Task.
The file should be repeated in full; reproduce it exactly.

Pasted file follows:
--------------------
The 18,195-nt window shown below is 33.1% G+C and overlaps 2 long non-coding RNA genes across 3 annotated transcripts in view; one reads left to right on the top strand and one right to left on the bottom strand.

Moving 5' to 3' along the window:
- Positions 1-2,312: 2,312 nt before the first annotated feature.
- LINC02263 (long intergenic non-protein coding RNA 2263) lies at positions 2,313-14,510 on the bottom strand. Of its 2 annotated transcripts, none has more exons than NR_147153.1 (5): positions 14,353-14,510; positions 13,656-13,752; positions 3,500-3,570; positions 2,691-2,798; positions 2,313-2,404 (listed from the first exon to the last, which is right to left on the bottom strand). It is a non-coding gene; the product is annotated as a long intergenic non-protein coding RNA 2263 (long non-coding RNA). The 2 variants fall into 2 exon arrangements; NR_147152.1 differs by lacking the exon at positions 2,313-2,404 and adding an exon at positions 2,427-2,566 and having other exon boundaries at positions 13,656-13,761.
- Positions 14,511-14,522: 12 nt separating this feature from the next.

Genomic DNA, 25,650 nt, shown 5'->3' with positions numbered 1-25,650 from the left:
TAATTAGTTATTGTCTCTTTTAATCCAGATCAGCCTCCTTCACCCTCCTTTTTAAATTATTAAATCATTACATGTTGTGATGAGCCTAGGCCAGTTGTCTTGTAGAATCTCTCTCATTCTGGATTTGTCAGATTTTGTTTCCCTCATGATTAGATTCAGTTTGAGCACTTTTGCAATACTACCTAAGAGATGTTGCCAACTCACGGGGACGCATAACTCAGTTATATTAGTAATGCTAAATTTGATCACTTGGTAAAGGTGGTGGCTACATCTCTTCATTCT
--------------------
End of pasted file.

The 18,195-nt window shown below is 33.1% G+C and overlaps 2 long non-coding RNA genes across 3 annotated transcripts in view; one reads left to right on the top strand and one right to left on the bottom strand.

Moving 5' to 3' along the window:
- Positions 1-2,312: 2,312 nt before the first annotated feature.
- LINC02263 (long intergenic non-protein coding RNA 2263) lies at positions 2,313-14,510 on the bottom strand. Of its 2 annotated transcripts, none has more exons than NR_147153.1 (5): positions 14,353-14,510; positions 13,656-13,752; positions 3,500-3,570; positions 2,691-2,798; positions 2,313-2,404 (listed from the first exon to the last, which is right to left on the bottom strand). It is a non-coding gene; the product is annotated as a long intergenic non-protein coding RNA 2263 (long non-coding RNA). The 2 variants fall into 2 exon arrangements; NR_147152.1 differs by lacking the exon at positions 2,313-2,404 and adding an exon at positions 2,427-2,566 and having other exon boundaries at positions 13,656-13,761.
- Positions 14,511-14,522: 12 nt separating this feature from the next.

Genomic DNA, 25,650 nt, shown 5'->3' with positions numbered 1-25,650 from the left:
TAATTAGTTATTGTCTCTTTTAATCCAGATCAGCCTCCTTCACCCTCCTTTTTAAATTATTAAATCATTACATGTTGTGATGAGCCTAGGCCAGTTGTCTTGTAGAATCTCTCTCATTCTGGATTTGTCAGATTTTGTTTCCCTCATGATTAGATTCAGTTTGAGCACTTTTGCAATACTACCTAAGAGATGTTGCCAACTCACGGGGACGCATAACTCAGTTATATTAGTAATGCTAAATTTGATCACTTGGTAAAGGTGGTGGCTACATCTCTTCATTCT